Saturday, May 1, 2010

North from Escondido and Across the Sea

Over the point the full moon is rising, reflected in the black waters of Catalina Bay. An occasional puff ripples the surface, scattering the reflected light. The friendly ruby glow of a chart table light reaches us from the far side of the anchorage where Plume, a stout Lyle Hess-designed North Sea 27 lies at anchor. She flies a Swiss flag and earlier over drinks and appetizers, we had enjoyed the company of the young family that sails her. The bright moon outlines rolling hills, white sand beaches, and the jagged rocks that guard the entrance to the bay. It is a tranquil and lovely scene and I feel sad to know that soon we will be far away from here and Ladybug will be like a fish out of water, propped up to rest in a dusty boat yard for the summer.

Cruising north from El Gato.

View from atop Isla Coronados over the anchorage.

Isla Coronodos - Rani is looking at ancient shells, which are found in the raised ocean bed below the volcanic peak.

Chris sits 'under' one of the dwarf trees on Coronodas - a Torote Blanco, the sign says.

The 100 mile crossing from San Juanico on the Baja took just over 24 hours with light north westerly breezes for much of the sail. Earlier that morning we said good bye to our friends on Speck. We had finally caught up with Gary and Beth at San Juanico and spent a few days there catching up on the goings on in their lives, hiking, and sharing meals. Speck headed south an hour or so after us. They had reached their northern turn around point and would return to La Paz where they would put Speck away for the summer and drive their elderly van back to Eugene, Oregon. Gary and Beth were expecting their first grandchild and they were clearly thrilled by the prospect.

Ladybug at anchor in emerald waters.

Gary and Beth visit us on Ladybug - no Gary does not (willingly) play the ukelele.

A slew of boats of all sizes were in the San Juanico anchorage, ranging from a micro tug of about 20 feet all the way to 'Ocean', a charter boat that carried two large fishing boats on her deck.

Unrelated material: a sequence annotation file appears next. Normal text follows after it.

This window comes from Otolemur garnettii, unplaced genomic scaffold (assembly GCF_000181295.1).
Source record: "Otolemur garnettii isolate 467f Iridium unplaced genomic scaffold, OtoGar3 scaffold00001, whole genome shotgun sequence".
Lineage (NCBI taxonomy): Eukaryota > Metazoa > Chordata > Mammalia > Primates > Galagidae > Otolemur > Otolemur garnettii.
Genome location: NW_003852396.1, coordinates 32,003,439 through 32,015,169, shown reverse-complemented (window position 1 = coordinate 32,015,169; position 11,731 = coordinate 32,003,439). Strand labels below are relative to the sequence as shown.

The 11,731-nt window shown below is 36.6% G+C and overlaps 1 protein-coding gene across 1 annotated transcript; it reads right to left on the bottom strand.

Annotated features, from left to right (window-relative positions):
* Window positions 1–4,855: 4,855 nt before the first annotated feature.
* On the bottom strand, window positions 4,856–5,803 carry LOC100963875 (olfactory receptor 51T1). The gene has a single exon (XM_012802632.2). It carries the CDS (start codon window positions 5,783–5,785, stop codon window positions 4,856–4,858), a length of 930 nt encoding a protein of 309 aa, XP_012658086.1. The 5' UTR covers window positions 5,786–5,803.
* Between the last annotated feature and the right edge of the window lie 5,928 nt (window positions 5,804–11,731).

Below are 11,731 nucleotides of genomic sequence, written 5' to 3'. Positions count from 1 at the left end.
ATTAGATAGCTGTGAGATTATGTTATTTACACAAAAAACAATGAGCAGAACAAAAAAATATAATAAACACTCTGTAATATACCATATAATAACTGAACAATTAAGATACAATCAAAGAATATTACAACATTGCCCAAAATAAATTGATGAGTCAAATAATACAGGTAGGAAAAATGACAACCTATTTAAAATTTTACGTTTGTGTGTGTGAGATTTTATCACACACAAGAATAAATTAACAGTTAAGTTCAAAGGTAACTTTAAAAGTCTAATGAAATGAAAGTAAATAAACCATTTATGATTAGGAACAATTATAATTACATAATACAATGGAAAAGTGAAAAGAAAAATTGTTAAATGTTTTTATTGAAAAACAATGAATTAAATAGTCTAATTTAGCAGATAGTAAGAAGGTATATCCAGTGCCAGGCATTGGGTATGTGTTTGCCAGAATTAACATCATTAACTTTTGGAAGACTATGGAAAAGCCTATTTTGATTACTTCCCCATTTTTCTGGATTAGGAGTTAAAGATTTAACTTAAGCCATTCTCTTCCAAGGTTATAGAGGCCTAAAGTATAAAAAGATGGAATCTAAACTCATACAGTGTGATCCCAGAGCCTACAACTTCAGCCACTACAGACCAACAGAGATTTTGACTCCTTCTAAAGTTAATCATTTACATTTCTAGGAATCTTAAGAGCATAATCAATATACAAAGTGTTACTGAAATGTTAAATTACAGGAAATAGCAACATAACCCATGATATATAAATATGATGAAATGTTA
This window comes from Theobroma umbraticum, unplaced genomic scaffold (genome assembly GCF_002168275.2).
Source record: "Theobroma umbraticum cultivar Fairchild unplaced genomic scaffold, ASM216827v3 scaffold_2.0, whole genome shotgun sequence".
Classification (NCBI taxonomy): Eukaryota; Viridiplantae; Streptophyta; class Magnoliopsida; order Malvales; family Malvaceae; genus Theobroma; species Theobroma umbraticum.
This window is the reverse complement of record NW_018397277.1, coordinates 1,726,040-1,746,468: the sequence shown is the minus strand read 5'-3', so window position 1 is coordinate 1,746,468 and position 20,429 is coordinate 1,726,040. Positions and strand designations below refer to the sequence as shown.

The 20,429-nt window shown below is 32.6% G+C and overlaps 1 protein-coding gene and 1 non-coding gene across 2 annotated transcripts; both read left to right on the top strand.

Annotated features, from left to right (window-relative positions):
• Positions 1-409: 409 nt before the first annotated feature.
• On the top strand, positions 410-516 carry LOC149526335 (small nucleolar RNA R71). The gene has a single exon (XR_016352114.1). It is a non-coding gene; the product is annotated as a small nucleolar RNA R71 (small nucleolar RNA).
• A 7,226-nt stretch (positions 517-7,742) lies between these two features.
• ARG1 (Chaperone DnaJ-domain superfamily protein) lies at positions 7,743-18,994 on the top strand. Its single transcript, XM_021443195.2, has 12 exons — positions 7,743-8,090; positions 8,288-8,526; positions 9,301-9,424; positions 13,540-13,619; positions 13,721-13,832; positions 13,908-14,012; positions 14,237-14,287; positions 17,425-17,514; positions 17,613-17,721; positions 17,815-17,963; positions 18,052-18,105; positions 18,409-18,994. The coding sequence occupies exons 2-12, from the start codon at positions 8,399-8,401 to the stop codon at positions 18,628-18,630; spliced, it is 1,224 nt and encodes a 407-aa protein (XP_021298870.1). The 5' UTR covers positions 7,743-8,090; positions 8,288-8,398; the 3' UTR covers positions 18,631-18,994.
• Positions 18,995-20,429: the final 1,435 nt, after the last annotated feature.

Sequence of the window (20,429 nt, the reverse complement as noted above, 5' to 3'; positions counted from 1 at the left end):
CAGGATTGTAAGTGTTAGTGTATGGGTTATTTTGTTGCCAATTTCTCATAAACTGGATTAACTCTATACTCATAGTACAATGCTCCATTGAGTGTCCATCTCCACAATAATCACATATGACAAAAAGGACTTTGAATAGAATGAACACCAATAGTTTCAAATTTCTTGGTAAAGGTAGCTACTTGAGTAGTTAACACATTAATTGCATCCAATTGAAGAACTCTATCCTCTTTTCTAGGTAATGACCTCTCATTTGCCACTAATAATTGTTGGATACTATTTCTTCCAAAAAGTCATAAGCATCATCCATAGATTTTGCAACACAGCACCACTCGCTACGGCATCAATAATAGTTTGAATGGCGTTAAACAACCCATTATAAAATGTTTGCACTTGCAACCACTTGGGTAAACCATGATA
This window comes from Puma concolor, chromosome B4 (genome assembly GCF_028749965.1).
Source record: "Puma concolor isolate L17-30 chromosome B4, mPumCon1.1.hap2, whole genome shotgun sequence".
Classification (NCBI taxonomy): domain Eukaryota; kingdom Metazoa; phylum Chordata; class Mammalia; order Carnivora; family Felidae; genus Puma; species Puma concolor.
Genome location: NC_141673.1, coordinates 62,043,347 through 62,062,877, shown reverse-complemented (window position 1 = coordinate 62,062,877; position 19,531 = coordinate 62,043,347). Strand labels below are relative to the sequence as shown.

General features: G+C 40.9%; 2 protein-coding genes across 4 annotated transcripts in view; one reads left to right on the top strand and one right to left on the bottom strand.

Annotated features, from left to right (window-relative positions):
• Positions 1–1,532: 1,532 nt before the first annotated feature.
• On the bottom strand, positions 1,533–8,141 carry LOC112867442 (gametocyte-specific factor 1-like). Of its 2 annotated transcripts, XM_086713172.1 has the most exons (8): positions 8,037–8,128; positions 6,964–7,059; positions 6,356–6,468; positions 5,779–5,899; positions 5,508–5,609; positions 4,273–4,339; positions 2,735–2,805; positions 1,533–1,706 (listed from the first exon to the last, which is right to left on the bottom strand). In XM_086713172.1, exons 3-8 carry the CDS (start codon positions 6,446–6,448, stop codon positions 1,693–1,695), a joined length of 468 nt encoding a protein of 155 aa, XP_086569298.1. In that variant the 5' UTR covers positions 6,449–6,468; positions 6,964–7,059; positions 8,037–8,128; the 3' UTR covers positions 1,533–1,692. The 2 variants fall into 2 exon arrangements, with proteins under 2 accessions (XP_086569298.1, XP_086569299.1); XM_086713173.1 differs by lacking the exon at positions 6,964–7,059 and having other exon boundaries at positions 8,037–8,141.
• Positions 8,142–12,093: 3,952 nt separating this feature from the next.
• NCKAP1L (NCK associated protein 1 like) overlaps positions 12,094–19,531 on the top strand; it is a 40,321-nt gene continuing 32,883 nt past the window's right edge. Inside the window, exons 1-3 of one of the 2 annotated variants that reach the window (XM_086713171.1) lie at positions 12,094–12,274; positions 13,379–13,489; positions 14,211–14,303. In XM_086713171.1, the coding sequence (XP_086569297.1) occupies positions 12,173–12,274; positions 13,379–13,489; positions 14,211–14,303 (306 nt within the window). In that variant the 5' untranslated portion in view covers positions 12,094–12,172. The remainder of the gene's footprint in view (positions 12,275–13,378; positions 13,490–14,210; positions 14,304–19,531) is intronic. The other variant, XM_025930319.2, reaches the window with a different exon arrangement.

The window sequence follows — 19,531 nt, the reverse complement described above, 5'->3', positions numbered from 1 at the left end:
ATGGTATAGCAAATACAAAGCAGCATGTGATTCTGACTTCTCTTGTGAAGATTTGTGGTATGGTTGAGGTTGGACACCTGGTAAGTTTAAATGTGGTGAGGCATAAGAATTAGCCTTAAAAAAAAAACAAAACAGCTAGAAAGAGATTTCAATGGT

On this leg, we also met up with our friends Dennis and Lisette on Windward, when we sailed into the lovely beach lined anchorage at Isla Coronados, our first stop after leaving Puerto Escondido. We followed them the next day to San Juanico and Dennis and I enjoyed hiking an extended version of the ridge hike that we had all done the previous year when we had first met Windward in this anchorage. Windward will continue to cruise north before following us across the sea to haul out for the summer.

Beth and the ample spread at a beach potluck in San Juanico, organized by Rani.

Dennis and Lisette toasting marshmallows at the San Juanico potluck. Chris plays uke in the background with a little help from his friends.

One of the hardest things has been to say goodbye to friends, but knowing we will be back next year makes it a little easier. We are currently getting Ladybug prepared for summer storage, cleaning and oiling the teak interior and removing the stains from our 'stainless' steel (stanchions, winches, blocks, dorades, etc.). Tomorrow we will strip much of the deck and finish the stainless cleaning and the next day we will tie up in the Singlar marina in Guaymas to do all the things that are easier done alongside with access to running water.

Chris bakes ginger snaps underway on the crossing - note the angle of heal indicated by our gimbaled stove! We are close hauled and it was literally an uphill battle to work in the galley.

1 comment:

Joel said...

Hello Chris and Rani, Thanks for sharing your the story of your wonderful voyage. Great pictures and narrative. Sharing your knowledge of prepping Lady bug for the summer is very useful.

I hope to cross paths again some day. If you're ever passing through Portland OR, give a call or send and email.